• Managed the supply chain of sourced components, coordinating suppliers, managing inventory, making sure orders were placed.
  • Helped implement the sourcing of non-molded components and supplies in the new CM’s ERP system.
  • Advised and assisted in the validations of equipment, processes and testing.
  • Mentored young engineers to avoid costly “rookie mistakes.”

Lessons learned in transferring manufacturing back on-shore

Lesson 1: Size-match your contract manufacturer to provide the best support and service

It became clear that Vascular Pathways (a relatively small OEM) was not getting the same support from their Tijuana CM that the larger OEM’s were receiving. The CM’s larger, multinational OEM customers demanded priority, and they had little choice but to make those larger customers a priority in order to be successful.


  • Know your suppliers. Understand who the CM does business with and who their other customers are. Are they like you or do they have significant leverage advantage?
  • Right-size the OEM with CM. It benefits both sides to have a complimentary size in business. If the OEM is a very small part of the CM’s business, the CM will often need to direct resources to larger, more profitable customers leaving the small OEM without support.
  • Resources – OEM’s (both large and small) have limited resources and need to rely on the CM for support on problem-solving, meeting growth demands, quality, continuous improvement, etc.
  • Bargaining power with suppliers – are you going to get the service and support you need?

BCS searched for a better fit and identified several sources who could not only take on the existing product but also execute on the next-gen product launch. Ultimately, with the guidance of BCS, Vascular Pathways selected a more “right-sized” contract manufacturer in California.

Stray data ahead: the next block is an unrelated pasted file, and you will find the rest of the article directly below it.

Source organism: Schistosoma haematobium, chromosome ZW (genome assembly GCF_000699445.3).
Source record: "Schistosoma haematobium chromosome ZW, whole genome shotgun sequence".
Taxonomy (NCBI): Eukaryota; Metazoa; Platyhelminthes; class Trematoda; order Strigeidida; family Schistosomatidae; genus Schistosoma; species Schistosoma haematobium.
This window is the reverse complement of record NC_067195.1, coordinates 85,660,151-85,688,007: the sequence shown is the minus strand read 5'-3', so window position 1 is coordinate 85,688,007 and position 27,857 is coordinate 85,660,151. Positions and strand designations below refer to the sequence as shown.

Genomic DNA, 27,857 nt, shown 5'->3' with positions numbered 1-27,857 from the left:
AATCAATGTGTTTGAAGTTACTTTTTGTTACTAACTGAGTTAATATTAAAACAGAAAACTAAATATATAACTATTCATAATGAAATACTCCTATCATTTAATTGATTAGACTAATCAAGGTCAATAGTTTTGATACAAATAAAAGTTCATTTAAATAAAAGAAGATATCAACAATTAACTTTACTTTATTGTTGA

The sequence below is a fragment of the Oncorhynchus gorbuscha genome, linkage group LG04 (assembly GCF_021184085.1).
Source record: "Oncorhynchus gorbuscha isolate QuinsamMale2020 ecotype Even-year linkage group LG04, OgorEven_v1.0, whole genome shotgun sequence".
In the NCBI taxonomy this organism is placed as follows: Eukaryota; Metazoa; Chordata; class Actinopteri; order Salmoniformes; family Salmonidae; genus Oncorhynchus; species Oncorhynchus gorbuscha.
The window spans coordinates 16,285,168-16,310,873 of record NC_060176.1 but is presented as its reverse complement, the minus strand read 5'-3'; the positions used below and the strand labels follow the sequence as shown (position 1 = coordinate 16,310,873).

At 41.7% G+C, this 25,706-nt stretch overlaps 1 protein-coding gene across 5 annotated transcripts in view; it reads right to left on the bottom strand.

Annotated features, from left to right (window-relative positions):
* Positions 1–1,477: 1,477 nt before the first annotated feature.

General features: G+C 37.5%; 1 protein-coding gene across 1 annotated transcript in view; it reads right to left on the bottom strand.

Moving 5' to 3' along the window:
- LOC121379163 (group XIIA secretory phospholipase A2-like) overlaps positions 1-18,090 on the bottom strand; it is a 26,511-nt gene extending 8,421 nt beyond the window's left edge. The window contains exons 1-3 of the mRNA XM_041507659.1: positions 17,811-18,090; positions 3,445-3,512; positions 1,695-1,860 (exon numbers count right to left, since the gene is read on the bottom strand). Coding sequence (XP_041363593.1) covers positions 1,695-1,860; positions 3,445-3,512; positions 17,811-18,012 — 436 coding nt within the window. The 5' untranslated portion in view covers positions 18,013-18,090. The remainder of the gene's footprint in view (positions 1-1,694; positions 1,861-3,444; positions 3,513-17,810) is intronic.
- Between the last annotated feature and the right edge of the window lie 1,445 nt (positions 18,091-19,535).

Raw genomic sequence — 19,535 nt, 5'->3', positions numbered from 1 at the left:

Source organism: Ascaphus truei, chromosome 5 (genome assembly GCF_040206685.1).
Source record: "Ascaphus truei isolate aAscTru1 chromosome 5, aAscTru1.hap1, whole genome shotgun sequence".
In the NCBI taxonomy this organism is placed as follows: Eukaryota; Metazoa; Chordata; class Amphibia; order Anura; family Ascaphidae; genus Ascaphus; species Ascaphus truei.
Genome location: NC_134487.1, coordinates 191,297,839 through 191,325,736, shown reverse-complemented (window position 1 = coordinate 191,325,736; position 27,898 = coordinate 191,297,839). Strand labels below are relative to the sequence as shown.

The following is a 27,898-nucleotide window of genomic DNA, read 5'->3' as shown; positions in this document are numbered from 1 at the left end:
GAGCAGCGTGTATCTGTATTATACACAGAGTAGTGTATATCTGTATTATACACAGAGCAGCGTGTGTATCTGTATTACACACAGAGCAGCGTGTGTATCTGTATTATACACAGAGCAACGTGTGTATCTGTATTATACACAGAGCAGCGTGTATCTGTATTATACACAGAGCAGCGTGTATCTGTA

Lesson 2: Focus on core competencies and mitigate other risks

Vascular Pathways’ new California CM had its strengths and weaknesses. However, the weaknesses were addressable compared to what the organization had previously faced with the CM’s cooperation and the guidance from BCS. Furthermore, the California CM had very strong expertise in injection molding (the majority of Vascular Pathways components are molded), giving them complete control of that part of the supply chain.


• Don’t forget about raw materials and component sourcing
• Proactively identify and manage risks

Lesson 3: Boots on the ground: Appoint an experienced technical project manager on-site

The contract manufacturer had a talented — but very young —engineering staff with limited experience. Furthermore, they did not have any experience manufacturing a complex, 25 component finished assembly involving adhesives, leak testing, needles, springs and managing the purchased components. Strategically, the CM saw this as a great opportunity to expand their capabilities, so the project was very high profile and had the full support of the organization.